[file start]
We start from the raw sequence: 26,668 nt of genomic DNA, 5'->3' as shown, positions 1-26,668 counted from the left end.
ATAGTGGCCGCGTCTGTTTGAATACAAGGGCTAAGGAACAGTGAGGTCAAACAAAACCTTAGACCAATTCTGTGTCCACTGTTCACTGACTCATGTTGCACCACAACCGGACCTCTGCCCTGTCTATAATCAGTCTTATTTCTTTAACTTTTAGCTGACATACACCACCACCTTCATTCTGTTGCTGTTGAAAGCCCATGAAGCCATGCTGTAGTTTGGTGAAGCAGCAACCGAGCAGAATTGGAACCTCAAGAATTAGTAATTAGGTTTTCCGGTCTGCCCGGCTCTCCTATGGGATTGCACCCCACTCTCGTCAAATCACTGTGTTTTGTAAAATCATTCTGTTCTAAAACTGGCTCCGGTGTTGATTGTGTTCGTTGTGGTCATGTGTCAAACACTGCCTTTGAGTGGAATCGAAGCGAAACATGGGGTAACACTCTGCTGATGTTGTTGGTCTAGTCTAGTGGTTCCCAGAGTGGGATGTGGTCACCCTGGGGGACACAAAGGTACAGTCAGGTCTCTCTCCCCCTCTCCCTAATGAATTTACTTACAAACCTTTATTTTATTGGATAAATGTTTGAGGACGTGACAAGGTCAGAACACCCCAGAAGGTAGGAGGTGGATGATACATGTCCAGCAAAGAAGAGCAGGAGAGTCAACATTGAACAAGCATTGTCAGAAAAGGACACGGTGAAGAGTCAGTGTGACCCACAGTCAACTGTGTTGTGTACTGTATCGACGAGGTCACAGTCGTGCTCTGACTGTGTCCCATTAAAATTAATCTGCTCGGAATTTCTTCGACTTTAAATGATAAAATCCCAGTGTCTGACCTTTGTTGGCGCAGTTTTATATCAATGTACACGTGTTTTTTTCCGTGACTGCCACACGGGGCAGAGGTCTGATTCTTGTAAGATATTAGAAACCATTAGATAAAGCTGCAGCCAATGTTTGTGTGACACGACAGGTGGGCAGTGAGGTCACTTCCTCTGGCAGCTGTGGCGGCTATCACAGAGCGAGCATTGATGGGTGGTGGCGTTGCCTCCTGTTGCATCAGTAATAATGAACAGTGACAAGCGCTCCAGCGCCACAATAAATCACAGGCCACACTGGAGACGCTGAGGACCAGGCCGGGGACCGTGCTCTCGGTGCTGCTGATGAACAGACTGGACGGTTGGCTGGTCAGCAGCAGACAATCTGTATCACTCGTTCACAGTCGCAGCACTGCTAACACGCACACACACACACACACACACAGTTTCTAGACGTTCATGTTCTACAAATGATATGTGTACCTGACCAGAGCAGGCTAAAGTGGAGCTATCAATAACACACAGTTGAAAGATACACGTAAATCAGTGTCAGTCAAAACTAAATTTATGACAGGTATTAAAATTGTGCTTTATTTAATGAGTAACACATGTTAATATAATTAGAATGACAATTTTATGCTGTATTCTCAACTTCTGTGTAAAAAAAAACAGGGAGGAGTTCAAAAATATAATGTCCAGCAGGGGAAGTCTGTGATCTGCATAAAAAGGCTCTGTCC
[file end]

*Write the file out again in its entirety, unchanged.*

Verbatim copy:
We start from the raw sequence: 26,668 nt of genomic DNA, 5'->3' as shown, positions 1-26,668 counted from the left end.
ATAGTGGCCGCGTCTGTTTGAATACAAGGGCTAAGGAACAGTGAGGTCAAACAAAACCTTAGACCAATTCTGTGTCCACTGTTCACTGACTCATGTTGCACCACAACCGGACCTCTGCCCTGTCTATAATCAGTCTTATTTCTTTAACTTTTAGCTGACATACACCACCACCTTCATTCTGTTGCTGTTGAAAGCCCATGAAGCCATGCTGTAGTTTGGTGAAGCAGCAACCGAGCAGAATTGGAACCTCAAGAATTAGTAATTAGGTTTTCCGGTCTGCCCGGCTCTCCTATGGGATTGCACCCCACTCTCGTCAAATCACTGTGTTTTGTAAAATCATTCTGTTCTAAAACTGGCTCCGGTGTTGATTGTGTTCGTTGTGGTCATGTGTCAAACACTGCCTTTGAGTGGAATCGAAGCGAAACATGGGGTAACACTCTGCTGATGTTGTTGGTCTAGTCTAGTGGTTCCCAGAGTGGGATGTGGTCACCCTGGGGGACACAAAGGTACAGTCAGGTCTCTCTCCCCCTCTCCCTAATGAATTTACTTACAAACCTTTATTTTATTGGATAAATGTTTGAGGACGTGACAAGGTCAGAACACCCCAGAAGGTAGGAGGTGGATGATACATGTCCAGCAAAGAAGAGCAGGAGAGTCAACATTGAACAAGCATTGTCAGAAAAGGACACGGTGAAGAGTCAGTGTGACCCACAGTCAACTGTGTTGTGTACTGTATCGACGAGGTCACAGTCGTGCTCTGACTGTGTCCCATTAAAATTAATCTGCTCGGAATTTCTTCGACTTTAAATGATAAAATCCCAGTGTCTGACCTTTGTTGGCGCAGTTTTATATCAATGTACACGTGTTTTTTTCCGTGACTGCCACACGGGGCAGAGGTCTGATTCTTGTAAGATATTAGAAACCATTAGATAAAGCTGCAGCCAATGTTTGTGTGACACGACAGGTGGGCAGTGAGGTCACTTCCTCTGGCAGCTGTGGCGGCTATCACAGAGCGAGCATTGATGGGTGGTGGCGTTGCCTCCTGTTGCATCAGTAATAATGAACAGTGACAAGCGCTCCAGCGCCACAATAAATCACAGGCCACACTGGAGACGCTGAGGACCAGGCCGGGGACCGTGCTCTCGGTGCTGCTGATGAACAGACTGGACGGTTGGCTGGTCAGCAGCAGACAATCTGTATCACTCGTTCACAGTCGCAGCACTGCTAACACGCACACACACACACACACACACAGTTTCTAGACGTTCATGTTCTACAAATGATATGTGTACCTGACCAGAGCAGGCTAAAGTGGAGCTATCAATAACACACAGTTGAAAGATACACGTAAATCAGTGTCAGTCAAAACTAAATTTATGACAGGTATTAAAATTGTGCTTTATTTAATGAGTAACACATGTTAATATAATTAGAATGACAATTTTATGCTGTATTCTCAACTTCTGTGTAAAAAAAAACAGGGAGGAGTTCAAAAATATAATGTCCAGCAGGGGAAGTCTGTGATCTGCATAAAAAGGCTCTGTCC